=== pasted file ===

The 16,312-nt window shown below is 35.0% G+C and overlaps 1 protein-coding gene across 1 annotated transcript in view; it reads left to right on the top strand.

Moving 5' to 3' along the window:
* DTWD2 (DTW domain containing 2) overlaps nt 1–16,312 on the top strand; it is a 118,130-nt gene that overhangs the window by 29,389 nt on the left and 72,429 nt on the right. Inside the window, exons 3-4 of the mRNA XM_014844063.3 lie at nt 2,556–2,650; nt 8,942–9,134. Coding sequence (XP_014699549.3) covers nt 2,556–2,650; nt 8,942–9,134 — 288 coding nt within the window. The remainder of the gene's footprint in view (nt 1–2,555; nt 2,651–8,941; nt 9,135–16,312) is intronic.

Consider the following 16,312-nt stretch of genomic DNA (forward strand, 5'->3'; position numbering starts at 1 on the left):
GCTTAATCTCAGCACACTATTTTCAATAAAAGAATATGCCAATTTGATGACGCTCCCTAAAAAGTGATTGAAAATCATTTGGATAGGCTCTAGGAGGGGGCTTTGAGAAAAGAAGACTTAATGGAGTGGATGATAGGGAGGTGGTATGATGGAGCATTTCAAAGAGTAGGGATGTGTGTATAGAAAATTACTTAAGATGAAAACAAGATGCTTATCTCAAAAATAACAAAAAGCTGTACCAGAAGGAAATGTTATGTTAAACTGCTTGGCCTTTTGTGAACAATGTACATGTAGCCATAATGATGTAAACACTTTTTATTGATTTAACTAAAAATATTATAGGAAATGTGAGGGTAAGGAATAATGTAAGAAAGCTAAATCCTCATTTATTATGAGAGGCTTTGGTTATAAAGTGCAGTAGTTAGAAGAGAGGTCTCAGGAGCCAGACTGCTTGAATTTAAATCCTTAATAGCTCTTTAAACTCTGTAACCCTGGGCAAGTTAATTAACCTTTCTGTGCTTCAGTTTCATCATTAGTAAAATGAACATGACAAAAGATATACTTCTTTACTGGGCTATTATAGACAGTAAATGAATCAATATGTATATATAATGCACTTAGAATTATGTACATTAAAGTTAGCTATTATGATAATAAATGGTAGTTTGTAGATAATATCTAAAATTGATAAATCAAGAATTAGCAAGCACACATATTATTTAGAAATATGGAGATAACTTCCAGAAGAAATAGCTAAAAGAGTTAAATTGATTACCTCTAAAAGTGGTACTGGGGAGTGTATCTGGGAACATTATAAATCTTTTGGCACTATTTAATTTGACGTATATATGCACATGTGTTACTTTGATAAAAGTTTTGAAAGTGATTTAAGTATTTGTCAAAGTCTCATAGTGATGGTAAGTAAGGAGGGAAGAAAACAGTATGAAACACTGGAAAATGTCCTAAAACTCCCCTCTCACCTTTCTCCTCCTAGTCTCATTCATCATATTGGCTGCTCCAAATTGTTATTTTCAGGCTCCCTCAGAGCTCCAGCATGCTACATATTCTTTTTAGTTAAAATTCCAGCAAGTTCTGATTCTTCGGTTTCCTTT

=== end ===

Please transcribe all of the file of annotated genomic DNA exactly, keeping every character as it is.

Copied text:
The 16,312-nt window shown below is 35.0% G+C and overlaps 1 protein-coding gene across 1 annotated transcript in view; it reads left to right on the top strand.

Moving 5' to 3' along the window:
* DTWD2 (DTW domain containing 2) overlaps nt 1–16,312 on the top strand; it is a 118,130-nt gene that overhangs the window by 29,389 nt on the left and 72,429 nt on the right. Inside the window, exons 3-4 of the mRNA XM_014844063.3 lie at nt 2,556–2,650; nt 8,942–9,134. Coding sequence (XP_014699549.3) covers nt 2,556–2,650; nt 8,942–9,134 — 288 coding nt within the window. The remainder of the gene's footprint in view (nt 1–2,555; nt 2,651–8,941; nt 9,135–16,312) is intronic.

Consider the following 16,312-nt stretch of genomic DNA (forward strand, 5'->3'; position numbering starts at 1 on the left):
GCTTAATCTCAGCACACTATTTTCAATAAAAGAATATGCCAATTTGATGACGCTCCCTAAAAAGTGATTGAAAATCATTTGGATAGGCTCTAGGAGGGGGCTTTGAGAAAAGAAGACTTAATGGAGTGGATGATAGGGAGGTGGTATGATGGAGCATTTCAAAGAGTAGGGATGTGTGTATAGAAAATTACTTAAGATGAAAACAAGATGCTTATCTCAAAAATAACAAAAAGCTGTACCAGAAGGAAATGTTATGTTAAACTGCTTGGCCTTTTGTGAACAATGTACATGTAGCCATAATGATGTAAACACTTTTTATTGATTTAACTAAAAATATTATAGGAAATGTGAGGGTAAGGAATAATGTAAGAAAGCTAAATCCTCATTTATTATGAGAGGCTTTGGTTATAAAGTGCAGTAGTTAGAAGAGAGGTCTCAGGAGCCAGACTGCTTGAATTTAAATCCTTAATAGCTCTTTAAACTCTGTAACCCTGGGCAAGTTAATTAACCTTTCTGTGCTTCAGTTTCATCATTAGTAAAATGAACATGACAAAAGATATACTTCTTTACTGGGCTATTATAGACAGTAAATGAATCAATATGTATATATAATGCACTTAGAATTATGTACATTAAAGTTAGCTATTATGATAATAAATGGTAGTTTGTAGATAATATCTAAAATTGATAAATCAAGAATTAGCAAGCACACATATTATTTAGAAATATGGAGATAACTTCCAGAAGAAATAGCTAAAAGAGTTAAATTGATTACCTCTAAAAGTGGTACTGGGGAGTGTATCTGGGAACATTATAAATCTTTTGGCACTATTTAATTTGACGTATATATGCACATGTGTTACTTTGATAAAAGTTTTGAAAGTGATTTAAGTATTTGTCAAAGTCTCATAGTGATGGTAAGTAAGGAGGGAAGAAAACAGTATGAAACACTGGAAAATGTCCTAAAACTCCCCTCTCACCTTTCTCCTCCTAGTCTCATTCATCATATTGGCTGCTCCAAATTGTTATTTTCAGGCTCCCTCAGAGCTCCAGCATGCTACATATTCTTTTTAGTTAAAATTCCAGCAAGTTCTGATTCTTCGGTTTCCTTT